Charting the road map
Shell production unit manager Christine Low runs a tight ship with an eye on the future
She may be only three years into her role as manager of a production unit at Shell’s Pulau Bukom Manufacturing Site, but Ms Christine Low is already planning for its future.
Says Ms Low: “My production unit is one of the first in the refinery. On the one hand, we have the pioneer generation of process technicians who will soon retire from service. On the other, we have a huge number of younger process technicians who have just joined us in the past couple of years.”
She leads a team of more than 100 people who make up the production unit of Area No. 2 at the Pulau Bukom Manufacturing Site.
She oversees operations of the unit, which manufactures petroleum products.
In the driver’s seat
Ensuring that she has a road map for her production unit is Ms Low’s chief concern.
She says: “The biggest challenge for my production unit is the transition plan. How do I rally all my frontline leaders to focus on developing the next generation to take over the baton to secure and sustain Bukom’s future?
“I must be the one who looks farther into the future, who draws the road map, or else everyone will be merely reacting to circumstances.”
Training for the future
Training the next generation is part of the future planning.
“We assign senior technicians to coach and mentor their younger colleagues. This transfer of knowledge and skills is critical in developing our talent pool,” says Ms Low.
This arrangement is part of the Process Technician Training Programme (PTTP), which trains new process technicians on safety procedures, operating plant equipment, and other functional skills. Started in 2012, it involves classroom and on-the-job training.
Particularly vital is reinforcing operational discipline to ensure her employees work safe and smart.
Ms Low engages her people in a site-wide programme, Bukom’s Pride In Production. She was one of the leaders who championed this initiative last year.
On the improvements made, she says: “There is now more clarity of roles and responsibilities, work processes and performance standards throughout the whole organisation.”
Rather than working behind her desk, Ms Low adopts a “go and see” working style.
At the plant, she is often spotted walking around the process units and control room, engaging her colleagues in discussions and observing how they work.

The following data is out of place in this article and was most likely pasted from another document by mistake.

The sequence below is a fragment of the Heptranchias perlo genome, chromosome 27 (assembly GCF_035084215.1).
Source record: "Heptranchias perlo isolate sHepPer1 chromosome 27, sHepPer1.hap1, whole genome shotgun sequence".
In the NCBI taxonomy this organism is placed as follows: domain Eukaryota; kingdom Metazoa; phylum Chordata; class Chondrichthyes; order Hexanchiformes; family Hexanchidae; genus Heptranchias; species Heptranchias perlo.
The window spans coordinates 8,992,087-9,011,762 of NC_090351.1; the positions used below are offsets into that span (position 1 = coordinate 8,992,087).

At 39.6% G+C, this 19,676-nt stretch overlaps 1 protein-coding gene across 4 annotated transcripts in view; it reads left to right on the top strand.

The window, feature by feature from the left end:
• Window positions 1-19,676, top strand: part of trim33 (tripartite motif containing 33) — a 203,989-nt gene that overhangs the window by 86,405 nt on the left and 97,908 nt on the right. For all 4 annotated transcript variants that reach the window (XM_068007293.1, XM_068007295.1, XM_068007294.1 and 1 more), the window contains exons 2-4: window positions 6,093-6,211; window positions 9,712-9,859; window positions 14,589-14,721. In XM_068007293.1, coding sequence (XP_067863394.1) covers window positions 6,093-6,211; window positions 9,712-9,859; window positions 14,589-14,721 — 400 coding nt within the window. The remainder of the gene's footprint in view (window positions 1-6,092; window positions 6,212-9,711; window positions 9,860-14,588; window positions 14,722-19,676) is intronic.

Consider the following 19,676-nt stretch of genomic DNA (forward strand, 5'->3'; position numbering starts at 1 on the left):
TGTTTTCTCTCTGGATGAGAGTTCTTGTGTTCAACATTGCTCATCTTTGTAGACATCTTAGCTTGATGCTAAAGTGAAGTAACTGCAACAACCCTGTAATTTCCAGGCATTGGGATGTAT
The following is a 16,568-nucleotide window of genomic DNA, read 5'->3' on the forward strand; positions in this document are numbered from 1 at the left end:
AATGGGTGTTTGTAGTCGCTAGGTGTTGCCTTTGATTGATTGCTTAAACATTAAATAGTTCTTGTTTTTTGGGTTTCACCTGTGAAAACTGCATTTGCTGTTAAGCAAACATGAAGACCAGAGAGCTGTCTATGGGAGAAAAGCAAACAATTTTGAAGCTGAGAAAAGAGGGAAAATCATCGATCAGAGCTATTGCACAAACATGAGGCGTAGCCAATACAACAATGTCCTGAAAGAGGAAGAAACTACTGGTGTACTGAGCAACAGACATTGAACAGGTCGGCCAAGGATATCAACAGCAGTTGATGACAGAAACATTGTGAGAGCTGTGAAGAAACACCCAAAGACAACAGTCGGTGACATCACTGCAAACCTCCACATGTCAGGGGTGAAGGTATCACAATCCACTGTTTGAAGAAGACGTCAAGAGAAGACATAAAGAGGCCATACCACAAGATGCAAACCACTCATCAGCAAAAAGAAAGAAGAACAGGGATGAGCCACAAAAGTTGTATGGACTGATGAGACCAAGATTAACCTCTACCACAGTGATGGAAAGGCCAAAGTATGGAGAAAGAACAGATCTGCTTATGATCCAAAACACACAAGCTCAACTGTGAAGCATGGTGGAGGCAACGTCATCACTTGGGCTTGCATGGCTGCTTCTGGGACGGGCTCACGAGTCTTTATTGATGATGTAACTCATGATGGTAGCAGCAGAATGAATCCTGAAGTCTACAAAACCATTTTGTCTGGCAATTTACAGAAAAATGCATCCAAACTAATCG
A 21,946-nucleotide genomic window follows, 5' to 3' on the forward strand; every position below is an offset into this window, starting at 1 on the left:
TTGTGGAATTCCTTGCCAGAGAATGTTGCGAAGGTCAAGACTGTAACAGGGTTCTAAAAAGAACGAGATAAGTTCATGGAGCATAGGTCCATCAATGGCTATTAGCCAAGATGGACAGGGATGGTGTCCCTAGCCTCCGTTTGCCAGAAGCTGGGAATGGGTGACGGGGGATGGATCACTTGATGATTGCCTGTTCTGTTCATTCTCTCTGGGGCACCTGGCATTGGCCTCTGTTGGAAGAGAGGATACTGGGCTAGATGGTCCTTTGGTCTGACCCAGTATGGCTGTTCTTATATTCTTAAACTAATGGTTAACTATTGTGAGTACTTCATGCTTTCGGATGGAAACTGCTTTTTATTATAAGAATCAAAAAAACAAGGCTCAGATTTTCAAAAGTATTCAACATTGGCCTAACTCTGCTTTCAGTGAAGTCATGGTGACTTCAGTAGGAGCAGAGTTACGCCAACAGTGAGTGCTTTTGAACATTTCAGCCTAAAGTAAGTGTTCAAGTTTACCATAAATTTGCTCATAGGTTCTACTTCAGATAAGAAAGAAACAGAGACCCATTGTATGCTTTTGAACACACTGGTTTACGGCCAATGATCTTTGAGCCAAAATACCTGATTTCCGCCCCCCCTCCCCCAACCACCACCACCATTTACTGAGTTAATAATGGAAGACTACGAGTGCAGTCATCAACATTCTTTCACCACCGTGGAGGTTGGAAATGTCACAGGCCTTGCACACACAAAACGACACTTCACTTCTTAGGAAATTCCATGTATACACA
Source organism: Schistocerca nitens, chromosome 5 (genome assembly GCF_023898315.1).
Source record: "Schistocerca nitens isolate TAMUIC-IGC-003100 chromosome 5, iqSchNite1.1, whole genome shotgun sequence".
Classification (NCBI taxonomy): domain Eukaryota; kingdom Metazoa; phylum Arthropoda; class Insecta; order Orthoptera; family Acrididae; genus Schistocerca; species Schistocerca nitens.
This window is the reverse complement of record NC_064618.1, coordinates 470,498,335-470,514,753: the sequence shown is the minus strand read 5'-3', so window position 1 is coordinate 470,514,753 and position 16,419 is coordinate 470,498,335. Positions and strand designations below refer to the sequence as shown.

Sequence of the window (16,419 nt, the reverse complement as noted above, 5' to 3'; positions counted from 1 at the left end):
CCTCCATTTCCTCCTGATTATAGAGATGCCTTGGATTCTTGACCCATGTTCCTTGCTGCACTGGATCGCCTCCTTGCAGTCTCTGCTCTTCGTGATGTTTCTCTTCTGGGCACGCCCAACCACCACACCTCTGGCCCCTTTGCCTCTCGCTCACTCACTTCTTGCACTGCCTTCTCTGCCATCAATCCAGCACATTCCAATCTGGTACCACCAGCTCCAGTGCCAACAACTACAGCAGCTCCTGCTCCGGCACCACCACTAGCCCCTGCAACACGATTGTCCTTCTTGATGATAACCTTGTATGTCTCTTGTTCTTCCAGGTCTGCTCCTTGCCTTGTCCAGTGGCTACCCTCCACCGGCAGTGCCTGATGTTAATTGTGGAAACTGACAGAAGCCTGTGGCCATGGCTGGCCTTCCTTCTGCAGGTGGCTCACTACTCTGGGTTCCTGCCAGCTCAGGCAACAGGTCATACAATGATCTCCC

She says her 24-year career with Shell has been fruitful.
The chemical engineering graduate from Monash University in Australia joined the company in 1989, spending the next 10 years as a process engineer.
As her career progressed, her role evolved.
At Shell, senior staff are given a change of roles every four years or so.
This has given her opportunities to try new things in her job, expanding her field of knowledge.
In the course of the 12 years she spent in the supply chain side of the business, she has taken on various roles from operations, integration and optimisation, strategy development, supply chain development, implementation to contracts negotiations. She also had the opportunities to be posted overseas to Shell’s head office in The Hague in the Netherlands, Guangdong in China, as well as Hong Kong.
“These roles enriched my understanding of the business side of the petroleum industry,” she says.
Next up for her: a leadership role in manufacturing.
“My exposure to both the technical and business sides, which include operations and strategy, has equipped me with the foundation for leading a business in a very challenging environment,” she says.
One of the few women
She is unfazed about being one of the few women in the male-dominated industry, adding that Shell’s emphasis on meritocracy means she is not disadvantaged because of gender.
“In any case, over the past decade, the company has been making the effort to retain and nurture technical females for leadership positions,” she adds.
To young women mulling over whether to pursue a career in her field, she has this analogy of an engineer’s importance: “Like a doctor who is needed to diagnose and treat the human body, an engineer helps with the technicians to operate and maintain equipment optimally.
“We troubleshoot and resolve issues together and make improvements.”
This article was published in The Straits Times on May 31, 2014. Credit to Singapore Press Holdings.
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